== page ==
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Better Together, or Apart? Biogen, Bioverativ Head Down Separate Paths

Xconomy Boston — 

Biogen, one of the largest biotechnology companies in the world, was at a crossroads in 2016. An experimental drug for the memory-robbing scourge, Alzheimer’s disease, had shown signs of promise. That meant long, expensive, and risky Phase 3 trials lay ahead for Biogen to see if the early signals were more than a mirage.

So Biogen (NASDAQ: BIIB) went for it. In May, it decided to focus exclusively on tough neurological diseases like Alzheimer’s, Parkinson’s, and ALS—fields littered with expensive drug-development failures—and bundle up a stable, growing hemophilia business and spin it into a new company. That company, named Bioverativ (NASDAQ: BIVV), has officially launched this morning and will begin trading on the Nasdaq tomorrow. (Biogen shareholders get one Bioverativ share for every two Biogen shares they own; Biogen will not own any of Bioverativ’s stock going forward.)

Large companies spin off businesses for a number of reasons, but invariably it comes down to the belief that the two separated parts will be worth more than the original whole. To prove that, Biogen has to turn around the slowing revenue growth for its core multiple sclerosis franchise, overcome reimbursement challenges to meet the lofty financial projections for its recently approved spinal muscular atrophy drug nusinersen (Spinraza), and hit on the big bet it’s made on the Alzheimer’s drug, aducanumab (data are expected in 2019). For its part, Bioverativ has to prove it can build a sustainable business around a few FDA approved hemophilia drugs, despite all the competition quickly advancing through clinical testing.

“The test,” says Bioverativ CEO John Cox, “is going to be 2 or 3 years from now when you look back and [ask]: Did both of these companies do better independently?”

Biogen

Former CEO George Scangos left Biogen in January after a six-year stint that had its share of ups and downs. Scangos successfully navigated Biogen through a long-running battle with activist investor Carl Icahn and altered the company’s strategic course. He also oversaw the launch of an oral multiple sclerosis drug called dimethyl fumarate (Tecfidera) that won FDA approval in 2013 and became Biogen’s top-selling product, generating about $4 billion in 2016. In 2012, his team struck a deal to co-develop nusinersen with Ionis Pharmaceuticals (NASDAQ: IONS) and bought worldwide rights to it last August; in December the drug became the first ever approved treatment for spinal muscular atrophy, a rare genetic disease.

By design, Biogen under Scangos amassed a risky, neuroscience-focused pipeline including a group of experimental Alzheimer’s drugs in mid-and-late stage testing. Under his watch, Biogen has restructured and cut a number of jobs to support its risk-heavy investments, halting preclinical work in a variety of other areas. In the meantime, its share price has been on a rollercoaster—from less than $50 when Scangos joined to highs of over $475 in March 2015 to the roughly $275 it trades at today—as Wall Street grew frustrated at Biogen’s hesitance to pull the trigger on a transformative acquisition that can offset its risk.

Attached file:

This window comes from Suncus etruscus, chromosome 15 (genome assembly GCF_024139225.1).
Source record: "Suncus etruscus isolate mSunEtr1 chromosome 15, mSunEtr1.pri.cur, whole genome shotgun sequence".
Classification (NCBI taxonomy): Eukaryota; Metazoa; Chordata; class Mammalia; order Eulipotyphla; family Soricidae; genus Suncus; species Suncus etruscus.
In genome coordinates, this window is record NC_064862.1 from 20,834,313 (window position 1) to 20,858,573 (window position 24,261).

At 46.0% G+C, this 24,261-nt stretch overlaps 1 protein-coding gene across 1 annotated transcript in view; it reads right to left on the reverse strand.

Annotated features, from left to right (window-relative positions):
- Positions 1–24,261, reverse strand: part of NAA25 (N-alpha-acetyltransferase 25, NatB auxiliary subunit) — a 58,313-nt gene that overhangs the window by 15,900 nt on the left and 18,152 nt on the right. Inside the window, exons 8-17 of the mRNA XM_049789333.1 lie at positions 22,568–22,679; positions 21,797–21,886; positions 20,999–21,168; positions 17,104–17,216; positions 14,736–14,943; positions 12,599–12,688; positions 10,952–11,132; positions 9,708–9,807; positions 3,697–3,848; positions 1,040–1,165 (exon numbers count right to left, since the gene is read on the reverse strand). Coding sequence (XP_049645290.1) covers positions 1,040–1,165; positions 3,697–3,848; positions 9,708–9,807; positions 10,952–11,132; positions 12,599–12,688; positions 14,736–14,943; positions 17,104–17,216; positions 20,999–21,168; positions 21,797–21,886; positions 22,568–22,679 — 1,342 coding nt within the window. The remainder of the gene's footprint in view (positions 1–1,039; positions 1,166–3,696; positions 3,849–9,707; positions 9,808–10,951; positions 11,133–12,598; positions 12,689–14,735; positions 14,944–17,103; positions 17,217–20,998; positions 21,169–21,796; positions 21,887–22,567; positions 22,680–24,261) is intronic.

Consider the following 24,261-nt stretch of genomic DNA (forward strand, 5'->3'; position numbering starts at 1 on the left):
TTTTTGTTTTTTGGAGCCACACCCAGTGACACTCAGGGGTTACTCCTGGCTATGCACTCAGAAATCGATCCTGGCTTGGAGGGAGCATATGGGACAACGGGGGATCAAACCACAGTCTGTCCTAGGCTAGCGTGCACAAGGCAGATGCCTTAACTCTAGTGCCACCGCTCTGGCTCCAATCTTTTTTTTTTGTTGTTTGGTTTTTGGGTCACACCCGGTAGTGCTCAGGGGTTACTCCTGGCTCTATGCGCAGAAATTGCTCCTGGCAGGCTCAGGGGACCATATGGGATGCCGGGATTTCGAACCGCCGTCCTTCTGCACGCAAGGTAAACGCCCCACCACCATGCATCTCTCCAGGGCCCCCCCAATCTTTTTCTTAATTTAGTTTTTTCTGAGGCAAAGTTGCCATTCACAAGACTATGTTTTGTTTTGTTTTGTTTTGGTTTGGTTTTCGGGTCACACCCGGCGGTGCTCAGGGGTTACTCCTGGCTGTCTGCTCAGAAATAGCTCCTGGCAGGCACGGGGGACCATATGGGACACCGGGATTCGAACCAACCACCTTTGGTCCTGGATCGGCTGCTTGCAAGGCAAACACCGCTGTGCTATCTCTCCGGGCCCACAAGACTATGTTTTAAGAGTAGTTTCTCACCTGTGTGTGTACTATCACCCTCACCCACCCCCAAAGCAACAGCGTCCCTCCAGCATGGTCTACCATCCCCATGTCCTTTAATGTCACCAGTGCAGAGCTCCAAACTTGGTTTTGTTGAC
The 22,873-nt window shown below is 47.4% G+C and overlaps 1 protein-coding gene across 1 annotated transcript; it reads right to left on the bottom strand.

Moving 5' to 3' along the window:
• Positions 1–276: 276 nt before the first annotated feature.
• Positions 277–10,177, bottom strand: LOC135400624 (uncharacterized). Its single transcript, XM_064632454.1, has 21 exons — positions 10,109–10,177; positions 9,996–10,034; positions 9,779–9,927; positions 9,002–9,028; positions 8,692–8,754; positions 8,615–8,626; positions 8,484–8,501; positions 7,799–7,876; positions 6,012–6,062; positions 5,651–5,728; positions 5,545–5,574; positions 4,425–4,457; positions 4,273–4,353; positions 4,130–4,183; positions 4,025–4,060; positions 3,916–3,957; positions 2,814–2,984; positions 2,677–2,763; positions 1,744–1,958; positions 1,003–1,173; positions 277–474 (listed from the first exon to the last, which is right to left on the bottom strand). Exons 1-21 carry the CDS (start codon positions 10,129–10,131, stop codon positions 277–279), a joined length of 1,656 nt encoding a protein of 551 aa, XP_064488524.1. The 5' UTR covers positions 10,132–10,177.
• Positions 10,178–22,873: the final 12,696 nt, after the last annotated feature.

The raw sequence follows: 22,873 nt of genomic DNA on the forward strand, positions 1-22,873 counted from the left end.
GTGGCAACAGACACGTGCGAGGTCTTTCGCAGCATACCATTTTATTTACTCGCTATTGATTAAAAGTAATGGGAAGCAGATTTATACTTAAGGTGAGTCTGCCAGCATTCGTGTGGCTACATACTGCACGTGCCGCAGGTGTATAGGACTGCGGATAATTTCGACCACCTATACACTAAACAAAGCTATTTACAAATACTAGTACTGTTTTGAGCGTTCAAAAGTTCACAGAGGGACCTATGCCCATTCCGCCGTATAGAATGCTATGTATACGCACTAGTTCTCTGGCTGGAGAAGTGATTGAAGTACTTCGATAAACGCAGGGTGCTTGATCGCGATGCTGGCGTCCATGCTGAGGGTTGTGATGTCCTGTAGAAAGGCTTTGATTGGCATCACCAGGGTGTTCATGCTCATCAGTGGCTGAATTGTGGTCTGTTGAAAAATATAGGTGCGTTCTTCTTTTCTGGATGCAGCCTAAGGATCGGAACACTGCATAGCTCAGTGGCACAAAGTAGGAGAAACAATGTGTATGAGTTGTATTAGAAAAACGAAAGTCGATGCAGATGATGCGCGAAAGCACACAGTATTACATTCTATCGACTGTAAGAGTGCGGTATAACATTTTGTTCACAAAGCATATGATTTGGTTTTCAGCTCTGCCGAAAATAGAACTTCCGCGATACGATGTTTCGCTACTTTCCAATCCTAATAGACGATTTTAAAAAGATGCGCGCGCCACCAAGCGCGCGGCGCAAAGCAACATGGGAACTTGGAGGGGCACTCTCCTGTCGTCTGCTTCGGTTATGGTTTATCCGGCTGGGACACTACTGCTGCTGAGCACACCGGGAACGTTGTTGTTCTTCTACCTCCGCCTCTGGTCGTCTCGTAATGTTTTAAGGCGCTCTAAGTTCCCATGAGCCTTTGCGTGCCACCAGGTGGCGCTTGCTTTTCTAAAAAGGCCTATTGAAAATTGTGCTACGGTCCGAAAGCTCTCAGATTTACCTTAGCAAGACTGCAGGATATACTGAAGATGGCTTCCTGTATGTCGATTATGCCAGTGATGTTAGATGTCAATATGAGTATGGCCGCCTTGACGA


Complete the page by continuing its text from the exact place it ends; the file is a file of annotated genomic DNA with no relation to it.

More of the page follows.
“We want to work in those areas where others aren’t, where if you know if you’re successful it’s a really big deal,” says R&D chief Michael Ehlers. “That means that as a company, we have to be comfortable with the risk that’s associated with that.”

Scangos viewed Biogen’s hemophilia business—acquired through a $120 million buyout of Syntonix Pharmaceuticals in 2007—as an outlier. At a conference last February, he said he toyed with the idea of divesting the assets when he joined Biogen in 2010. But he ultimately kept them, and the deal turned out very well for Biogen: Syntonix yielded two FDA approved drugs known as Eloctate and Alprolix—regular infusions of which help hemophilia A and B patients avoid dangerous bleeds. The two drugs generated about $560 million in 2015.

Even so, Scangos said last February, they “still have no strategic alignment with the rest of what we’re doing.” Bioverativ’s Cox, a longtime Biogen manufacturing executive, says that Biogen had to make some decisions about how to allocate its capital. Some $1 billion or more could be needed for aducanumab’s Phase 3 trials alone. Though the hemophilia products are profitable, they were a small part of Biogen and didn’t really “move the needle,” he says. Despite rumors Biogen was shopping the business, no deal ever materialized, and the Bioverativ spin-out was formally announced last May.

Given that the hemophilia products offered some financial stability and growth for Biogen, there was some apprehension from analysts when Biogen decided to toss them aside. At the time of the spin-out, for instance, Leerink Partners biotech analyst Geoffrey Porges called it a “somewhat surprising move,” noting the hemophilia products were fast-growing drugs “buffering…the negative headwinds” facing the rest of Biogen’s business and the company would “more or less tread water” until the aducanumab data in 2019. RBC Capital Markets’ Micahel Yee predicted “some head-scratching amongst investors” who “want more growth and diversification, not less.” Others disagree.

“To me, it’s a rational split,” says Jonathan Gertler, CEO of biotech consulting firm Back Bay Life Science Advisors. Biogen removed the “distraction” of a hemophilia business that the company couldn’t spend the time or resources trying to defend or bolster. “That’s not something that’s core to Biogen,” he says.

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